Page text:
30 April 2005

Public Summary of the Second Annual Working Meeting

Forum sends statement to US and Russian Lawmakers asking for an International Agreement on Bering Sea Management. Read the Statement. Read statement in Russian.

29 July 2003

Press Advisory: Russian and U.S. Leaders Unite to Avert Collapse of Bering Sea Ecosystem

Marine experts from the U.S. and Russia are coming together to tackle the tough issues they say have been neglected by government agencies

(read complete press advisory)

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Press Advisory: Russian and U.S. Leaders Unite to Avert
Collapse of Bering Sea Ecosystem

July 29, 2003

For more information
Catriona Glazebrook, Executive Director and Forum Member, Tel: 510/251-8800 x301; [email protected]
Rory Cox, Communications Coordinator, Tel: 510/251-8800 x302; [email protected]

Telephone Press Conference: Tuesday, August 5, at 10 AM Pacific Time
The conference will feature Forum spokespeople Catriona Glazebrook, Larry Merculieff, Walter Parker, and Xanthippe Augerot. To reserve a space on the call, please contact Rory Cox (above).

Oakland, CA – Citing an impending environmental crisis in the Bering Sea from overfishing, climate change, and lack of international cooperation, marine experts from the U.S. and Russia are coming together to tackle the tough issues they say have been neglected by government agencies. Ushering in a new era of international cooperation to protect one of the world’s most important marine ecosystems, these leaders will announce the initiation of the International Bering Sea Forum on August 5, 2003.

The first of its kind, the International Bering Sea Forum is made up of over 30 international citizens representing indigenous peoples, family fishermen, scientists, government officials and environmentalists from both countries. Members of the Forum will work together to pro-actively advocate for sustainable management of the Bering Sea area and foster greater international cooperation. The Forum is a civil society initiative to address the lack of serious international conservation measures.

“The political boundaries of the Bering are irrelevant to the fish, birds, mammals, and other creatures that call the Bering home,” said Catriona Glazebrook, Forum member and Director of Pacific Environment, a U.S.-based non-profit organization, “Yet the Bering ecosystem is being managed by two countries who don’t always see beyond their own national interests or their national borders.”

The Forum will use both scientific data as well as traditional native knowledge to base its determinations. The Forum will take stands and issue resolutions in order to urge their respective governments to manage the Bering more holistically, more cooperatively, and with future generations in mind.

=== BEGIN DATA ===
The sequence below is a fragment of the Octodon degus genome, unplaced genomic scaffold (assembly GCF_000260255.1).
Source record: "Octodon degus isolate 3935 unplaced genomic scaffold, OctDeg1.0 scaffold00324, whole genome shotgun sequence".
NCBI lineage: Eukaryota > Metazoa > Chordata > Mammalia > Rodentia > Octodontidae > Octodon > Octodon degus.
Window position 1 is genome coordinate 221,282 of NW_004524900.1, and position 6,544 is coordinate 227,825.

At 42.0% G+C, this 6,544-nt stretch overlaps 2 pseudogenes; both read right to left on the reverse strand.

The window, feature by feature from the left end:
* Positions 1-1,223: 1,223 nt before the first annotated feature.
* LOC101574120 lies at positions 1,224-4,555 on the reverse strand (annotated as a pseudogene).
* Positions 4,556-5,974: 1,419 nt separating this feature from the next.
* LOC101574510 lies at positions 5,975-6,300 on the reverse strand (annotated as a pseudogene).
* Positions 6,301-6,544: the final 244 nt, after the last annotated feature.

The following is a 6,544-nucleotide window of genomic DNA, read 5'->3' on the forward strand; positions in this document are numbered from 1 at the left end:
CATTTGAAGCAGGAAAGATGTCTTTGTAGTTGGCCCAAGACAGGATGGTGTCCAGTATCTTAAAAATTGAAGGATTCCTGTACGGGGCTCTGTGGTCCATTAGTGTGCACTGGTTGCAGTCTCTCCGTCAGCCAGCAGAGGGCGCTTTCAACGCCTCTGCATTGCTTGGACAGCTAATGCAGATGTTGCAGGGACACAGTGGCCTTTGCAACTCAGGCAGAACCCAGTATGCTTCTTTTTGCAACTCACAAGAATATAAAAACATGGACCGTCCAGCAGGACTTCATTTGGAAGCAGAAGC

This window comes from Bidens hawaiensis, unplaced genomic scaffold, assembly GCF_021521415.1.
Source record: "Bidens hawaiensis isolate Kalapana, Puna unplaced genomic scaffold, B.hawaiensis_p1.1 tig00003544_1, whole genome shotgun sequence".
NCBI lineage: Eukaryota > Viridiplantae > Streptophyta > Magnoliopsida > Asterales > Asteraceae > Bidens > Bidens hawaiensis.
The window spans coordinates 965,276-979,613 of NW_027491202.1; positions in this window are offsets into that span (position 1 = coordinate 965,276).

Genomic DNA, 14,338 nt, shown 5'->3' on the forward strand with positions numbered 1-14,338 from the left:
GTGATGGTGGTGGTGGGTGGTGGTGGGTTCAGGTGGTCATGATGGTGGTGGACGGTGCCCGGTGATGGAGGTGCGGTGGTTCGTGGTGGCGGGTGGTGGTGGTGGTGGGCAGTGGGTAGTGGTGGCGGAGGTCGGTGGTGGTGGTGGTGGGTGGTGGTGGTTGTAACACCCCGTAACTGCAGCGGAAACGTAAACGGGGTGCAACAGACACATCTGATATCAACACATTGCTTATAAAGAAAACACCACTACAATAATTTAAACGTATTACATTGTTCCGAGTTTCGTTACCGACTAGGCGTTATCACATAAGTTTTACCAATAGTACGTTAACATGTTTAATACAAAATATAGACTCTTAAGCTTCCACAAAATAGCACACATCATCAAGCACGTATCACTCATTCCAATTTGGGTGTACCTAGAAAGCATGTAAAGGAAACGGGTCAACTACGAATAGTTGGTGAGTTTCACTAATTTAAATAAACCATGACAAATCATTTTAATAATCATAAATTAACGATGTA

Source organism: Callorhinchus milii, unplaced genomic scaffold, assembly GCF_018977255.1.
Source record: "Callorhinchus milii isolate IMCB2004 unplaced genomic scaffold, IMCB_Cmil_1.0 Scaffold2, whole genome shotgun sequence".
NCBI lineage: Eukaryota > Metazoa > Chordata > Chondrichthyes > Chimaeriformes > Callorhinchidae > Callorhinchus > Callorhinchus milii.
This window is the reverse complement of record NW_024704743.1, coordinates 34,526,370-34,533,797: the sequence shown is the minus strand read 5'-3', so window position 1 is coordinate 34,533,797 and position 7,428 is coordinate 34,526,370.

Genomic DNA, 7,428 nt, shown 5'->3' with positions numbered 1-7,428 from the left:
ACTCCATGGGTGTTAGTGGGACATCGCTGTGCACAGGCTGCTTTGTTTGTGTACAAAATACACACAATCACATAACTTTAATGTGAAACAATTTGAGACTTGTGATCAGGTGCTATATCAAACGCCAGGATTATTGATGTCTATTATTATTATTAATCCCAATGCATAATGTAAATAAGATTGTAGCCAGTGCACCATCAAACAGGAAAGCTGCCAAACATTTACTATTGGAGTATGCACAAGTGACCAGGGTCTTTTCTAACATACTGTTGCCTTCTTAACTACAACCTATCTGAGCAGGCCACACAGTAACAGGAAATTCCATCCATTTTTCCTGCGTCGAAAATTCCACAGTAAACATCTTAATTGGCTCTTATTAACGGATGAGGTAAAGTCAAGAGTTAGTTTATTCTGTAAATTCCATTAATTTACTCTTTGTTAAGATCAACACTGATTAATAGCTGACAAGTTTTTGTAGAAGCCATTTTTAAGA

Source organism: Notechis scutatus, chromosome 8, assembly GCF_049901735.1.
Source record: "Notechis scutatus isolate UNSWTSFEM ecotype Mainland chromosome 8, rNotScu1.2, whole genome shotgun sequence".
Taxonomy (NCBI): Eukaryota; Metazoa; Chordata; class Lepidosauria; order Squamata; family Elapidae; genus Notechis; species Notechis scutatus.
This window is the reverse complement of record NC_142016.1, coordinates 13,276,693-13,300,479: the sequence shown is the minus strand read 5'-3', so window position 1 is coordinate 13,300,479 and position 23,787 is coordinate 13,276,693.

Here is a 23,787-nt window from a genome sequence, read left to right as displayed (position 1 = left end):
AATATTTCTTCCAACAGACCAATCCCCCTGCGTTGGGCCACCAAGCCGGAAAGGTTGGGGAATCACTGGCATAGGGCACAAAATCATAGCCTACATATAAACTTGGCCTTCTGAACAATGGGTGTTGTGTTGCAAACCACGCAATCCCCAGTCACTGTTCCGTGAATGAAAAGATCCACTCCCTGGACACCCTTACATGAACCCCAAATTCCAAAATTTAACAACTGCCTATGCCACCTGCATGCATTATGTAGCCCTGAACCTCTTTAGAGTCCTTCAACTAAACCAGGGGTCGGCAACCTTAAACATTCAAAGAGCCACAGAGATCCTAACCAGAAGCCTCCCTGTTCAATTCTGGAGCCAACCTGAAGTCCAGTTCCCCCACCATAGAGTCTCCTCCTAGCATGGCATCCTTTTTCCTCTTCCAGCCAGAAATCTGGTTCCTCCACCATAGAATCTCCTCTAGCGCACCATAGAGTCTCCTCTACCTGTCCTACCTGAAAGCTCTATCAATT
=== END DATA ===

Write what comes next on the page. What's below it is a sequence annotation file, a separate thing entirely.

According to Forum member Larry Merculieff, who is the coordinator for the Bering Sea Council of Elders, “Real Native involvement in management of the Bering has been marginal at best on both sides of the Bering. With this Forum, we will bring the knowledge and wisdom of native peoples into the dialogue. We have generations of first-hand knowledge of the Bering, and we are the first ones to feel it when things go wrong.”

One of the first initiatives the Forum is launching will be an independent indigenous network powered by indigenous leaders from Russia and the US. Requests for proposals for ideas for shaping this international network will be sought in the Fall of 2003. Pacific Environment will be offering $10,000 to support this initial effort.

Issues in the Bering
A geo-political and biological hot spot between Alaska and Russia, the Bering Sea is one of the world’s most important marine ecosystems. Besides being a source of over half of the U.S. fish supply, the North Pacific-Bering Sea region has unusually high amounts of marine life. In spite of the extreme importance of this region biologically and as the “fish basket” for the United States, overfishing, along with increasing pollution and changing weather and current patterns, has some worried that the Bering may be collapsing.

Among the present victims are marine mammals, such as whales, dolphins, porpoises, and Steller’s sea lions, as well as other sea animals such as sea turtles and sea birds. Scientists note that the increasing takeover of jellyfish in parts of the Bering indicates a crashing ecosystem.

History of International Management of the Bering
Mutual recognition of the need to cooperatively address these problems was first proposed in 1988 during the Reagan-Gorbachev summit meeting in Moscow. Two years later, Presidents Bush and Gorbachev issued a joint statement calling for urgent conservation measures to be taken. And in 1993, Presidents Clinton and Yeltsin, announced their intention to improve environmental protection. These efforts created the "Convention on the Conservation and Management of Pollock Resources in the Central Bering Sea", which was signed in 1994 by China, South Korea, Russia, the U.S., Japan and Poland.

While the Convention has made some important first steps in international management of the “Donut Hole,” an area of the Bering that is in international waters, it has fallen short of providing the needed emphasis on international cooperation and local participation. It has been shadowed by marine boundary disputes between countries, illegal fishing, and, on the US side, a management regime that is highly influenced by major US fishing industry interests.

For a press packet, or to reserve a place on the August 5 telephone press conference, please contact Rory Cox at 510/251-8800 x302, or [email protected].